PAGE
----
They began to receive strange, threatening, creepy and sometimes obscene phone calls around Christmas time, calling them "Pigs" and warning: "Let me lick your pretty pink c--t." These calls were followed by slayings - presumably from a Killer hiding out in the attic ("It's me, Billy").

The first to die was Clare Harrison (Lynne Griffin) from suffocation with a plastic bag, and then house mother Mrs. "Mac" MacHenry (Marian Waldman) by a curved crane hook swung into her neck that dragged her up the trap door ladder into the attic. Next was Barb who was stabbed numerous times with a glass unicorn (and its long spike) (while carolers were singing at the front door), and then Phyllis.

Many years before the film When a Stranger Calls (1979), this film offered the premise that the caller was inside the house ("The caller is in the house. The calls are coming from the house. Jess, Jess - GET OUT! And don't go up there!"). Jess was confronted and pursued by the Killer through the house and into the basement - where she killed her upset (mentally-unstable), aspiring pianist/student boyfriend Peter Smythe (Keir Dullea) with a fireplace poker, suspecting that he was the murderer (the film's 'red herring').

The film's final twist was that the killer was still in the attic - footsteps were heard as he climbed down the ladder from the trap door into the house, and the phone began to continuously ring during the final credits. The film was remade as the flawed Black Christmas (2006) (aka Black X-Mas) with Andrea Martin in the role of Mrs. MacHenry!





Black Swan (2010)

Mentally Disturbed Nina Stabbed Herself, Not Lily, And Died After Her Performance

In Darren Aronofsky's great psychological thriller, Natalie Portman won the Best Actress Oscar for her portrayal of damaged, fragile, severely repressed and sadomasochistic ballerina dancer Nina Sayers. She was competing for the role of the Swan Queen in an upcoming NYC Lincoln Center performance of Tchaikovsky's Swan Lake. The former prima ballerina and director's lover, Beth Macintyre (Winona Ryder), was forced out and to be replaced with someone younger, after auditions. The troubled but flawless Nina had secured the role of the virginal and pure White Swan (Odette), but was uncertain that she could also adequately perform as the seductive, visceral and dark Black Swan (Odile).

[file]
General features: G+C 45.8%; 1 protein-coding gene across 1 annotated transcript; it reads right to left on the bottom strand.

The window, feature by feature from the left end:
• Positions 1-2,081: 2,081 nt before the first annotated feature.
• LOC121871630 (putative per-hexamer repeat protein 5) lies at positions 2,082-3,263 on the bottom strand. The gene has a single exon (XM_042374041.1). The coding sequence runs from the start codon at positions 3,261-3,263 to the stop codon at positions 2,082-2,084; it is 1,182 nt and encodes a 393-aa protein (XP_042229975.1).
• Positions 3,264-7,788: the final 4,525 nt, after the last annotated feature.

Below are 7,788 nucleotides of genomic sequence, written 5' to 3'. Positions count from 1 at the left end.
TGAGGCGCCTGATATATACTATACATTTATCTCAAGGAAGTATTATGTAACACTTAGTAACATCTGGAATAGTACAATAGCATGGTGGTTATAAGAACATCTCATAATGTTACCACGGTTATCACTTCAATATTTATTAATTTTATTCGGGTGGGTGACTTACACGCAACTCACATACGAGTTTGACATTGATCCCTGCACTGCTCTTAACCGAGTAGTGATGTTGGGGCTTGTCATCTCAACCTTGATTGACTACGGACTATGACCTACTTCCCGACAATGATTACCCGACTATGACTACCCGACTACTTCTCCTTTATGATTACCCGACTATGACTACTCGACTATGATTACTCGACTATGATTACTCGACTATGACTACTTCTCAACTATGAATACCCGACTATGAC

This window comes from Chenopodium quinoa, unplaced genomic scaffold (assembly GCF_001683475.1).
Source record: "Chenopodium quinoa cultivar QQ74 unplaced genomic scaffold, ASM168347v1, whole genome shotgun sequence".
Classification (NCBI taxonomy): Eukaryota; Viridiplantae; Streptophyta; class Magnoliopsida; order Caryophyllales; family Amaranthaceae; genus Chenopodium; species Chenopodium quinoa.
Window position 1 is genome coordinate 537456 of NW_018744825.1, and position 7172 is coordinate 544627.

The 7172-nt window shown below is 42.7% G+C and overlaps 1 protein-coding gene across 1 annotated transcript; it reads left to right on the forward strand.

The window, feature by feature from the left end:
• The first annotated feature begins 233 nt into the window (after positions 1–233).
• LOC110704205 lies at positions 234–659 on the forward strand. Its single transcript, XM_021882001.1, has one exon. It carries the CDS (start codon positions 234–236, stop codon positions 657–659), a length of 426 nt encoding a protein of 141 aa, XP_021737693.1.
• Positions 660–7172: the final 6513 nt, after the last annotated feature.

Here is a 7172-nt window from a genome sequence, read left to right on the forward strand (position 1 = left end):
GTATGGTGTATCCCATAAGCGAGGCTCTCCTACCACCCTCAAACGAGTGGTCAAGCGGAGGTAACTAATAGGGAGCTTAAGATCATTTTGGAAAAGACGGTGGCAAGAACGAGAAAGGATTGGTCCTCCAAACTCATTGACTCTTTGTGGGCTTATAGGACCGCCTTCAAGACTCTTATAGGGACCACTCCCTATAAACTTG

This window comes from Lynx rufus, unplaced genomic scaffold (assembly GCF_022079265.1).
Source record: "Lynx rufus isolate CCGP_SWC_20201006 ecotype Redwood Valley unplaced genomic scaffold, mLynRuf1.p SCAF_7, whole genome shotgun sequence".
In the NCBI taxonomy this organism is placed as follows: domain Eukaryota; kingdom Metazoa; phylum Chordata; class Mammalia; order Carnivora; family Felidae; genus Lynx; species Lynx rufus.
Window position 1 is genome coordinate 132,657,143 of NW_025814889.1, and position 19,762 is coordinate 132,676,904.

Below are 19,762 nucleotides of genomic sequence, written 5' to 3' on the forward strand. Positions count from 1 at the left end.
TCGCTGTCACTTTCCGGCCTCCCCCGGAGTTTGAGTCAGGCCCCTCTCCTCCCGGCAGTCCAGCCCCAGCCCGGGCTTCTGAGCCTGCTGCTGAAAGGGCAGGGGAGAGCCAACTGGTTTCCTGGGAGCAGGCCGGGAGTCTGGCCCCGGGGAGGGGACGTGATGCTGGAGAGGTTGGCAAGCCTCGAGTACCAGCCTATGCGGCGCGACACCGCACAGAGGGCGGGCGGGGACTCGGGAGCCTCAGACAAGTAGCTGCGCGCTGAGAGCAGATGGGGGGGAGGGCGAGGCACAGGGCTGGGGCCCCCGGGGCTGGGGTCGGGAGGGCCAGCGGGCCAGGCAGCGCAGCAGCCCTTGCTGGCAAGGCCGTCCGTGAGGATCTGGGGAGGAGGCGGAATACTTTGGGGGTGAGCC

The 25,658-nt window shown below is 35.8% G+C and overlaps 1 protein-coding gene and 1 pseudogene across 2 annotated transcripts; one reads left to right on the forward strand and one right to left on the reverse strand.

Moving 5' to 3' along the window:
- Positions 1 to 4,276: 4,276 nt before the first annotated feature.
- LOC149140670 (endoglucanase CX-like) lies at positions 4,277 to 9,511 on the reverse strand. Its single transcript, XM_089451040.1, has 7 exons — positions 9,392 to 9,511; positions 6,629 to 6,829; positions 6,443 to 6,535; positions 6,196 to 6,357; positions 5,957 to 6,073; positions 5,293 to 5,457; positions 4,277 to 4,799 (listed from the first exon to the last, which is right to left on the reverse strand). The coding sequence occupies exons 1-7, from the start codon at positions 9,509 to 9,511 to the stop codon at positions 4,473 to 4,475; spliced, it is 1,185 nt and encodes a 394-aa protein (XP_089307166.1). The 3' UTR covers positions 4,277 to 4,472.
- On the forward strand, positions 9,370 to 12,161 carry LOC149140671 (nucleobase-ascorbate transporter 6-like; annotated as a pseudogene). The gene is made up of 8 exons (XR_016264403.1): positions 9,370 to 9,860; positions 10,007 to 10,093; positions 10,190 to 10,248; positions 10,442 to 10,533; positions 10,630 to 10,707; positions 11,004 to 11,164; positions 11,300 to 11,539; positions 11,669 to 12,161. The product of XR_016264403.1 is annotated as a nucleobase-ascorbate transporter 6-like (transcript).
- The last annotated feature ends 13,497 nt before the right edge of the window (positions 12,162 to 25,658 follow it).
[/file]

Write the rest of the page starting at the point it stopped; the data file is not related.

Slowly, she underwent a mental breakdown as she began hallucinating, suffering at the hands of her smothering, infantilizing, overbearing and resentful stage mother Erica (Barbara Hershey), an ex-ballerina herself who resented giving up her career for her daughter, in a claustrophobic apartment they shared on the Upper West Side, and finding a free-spirited, sexually-confident rival in tattooed, sexy SF dancer Lily (Mila Kunis), her understudy. There were many signs that the unhinged and agonized dancer didn't know the difference between reality and her imagined world: different and fragmented images of herself in various mirrors, glimpses of an unknown dancer, bloody body sores, self-mutilation and bulimia, the growing of swan feathers on her back, an ecstasy drug-filled, illusory bisexual night ("lezzie wet dream") with Lily, dominance from lecherous and sleazy ballet director Thomas Leroy (Vincent Cassel) who wanted to seduce her (and encouraged her to free herself sexually by touching herself at home), lonely subway rides and stalkings, her mother's Munch-like artwork paintings of herself coming to life and laughing at her, etc.

In her climactic delusional performance as the Black Swan (which she morphed into), she took masochistic self-destruction to the limit, stabbing herself in the abdomen with a mirror shard (although she imagined herself murdering Lily in a blood-soaked gory scene in her dressing room), and dying in the swan song finale as the White Swan - falling backwards onto a mattress at the rear of the stage. She admitted that she had ultimately found freedom when other cast members and Thomas surrounded her and congratulated her ("My little princess. I always knew you had it in you") - although they noticed the growing blood stain on her white costume. She had attained or fulfilled her tormenting goal of bloodying her innocence, of being perfect, as she affirmed in the film's final line: "I felt it. Perfect... It was perfect." The audience chanted her name as the bright lights of the stage obliterated her view - she appeared to die.

Her Demise




Blade Runner (1992)

Deckard Was a Replicant, Escaping with Fellow Replicant/Love Interest Rachael

The noted 1992 Director's Cut re-release of the classic science-fiction film strongly implied that replicant-hunting "bladerunner" cop Rick Deckard (Harrison Ford) was also a replicant (artificial human), with implanted memories of his own, demonstrated by the celebrated "unicorn reverie" daydream.

At the conclusion, fellow cop Gaff (Edward James Olmos) apparently knew of the implanted memories and pre-programmed short lifespan when he left a silver, tin-foil origami of a unicorn outside Deckard's apartment and spared replicant Rachael's (Sean Young) life when he had the chance to kill her.

He had often reminded Deckard that he must kill Rachael. Gaff's words about her short time to live were recalled to Deckard (as he held up the origami creation):

"It's too bad she won't live. But then again, who does?"

Deckard joined love interest Rachael in the elevator as they left to escape the law into an uninhabited wilderness.

However, in a tacked-on ending found in the 1982 theatrical version, a final voice-over narration explained that Rachael was a special replicant without a pre-set or fixed termination date.



The Blair Witch Project (1999)

The Blair Witch Killed Everyone?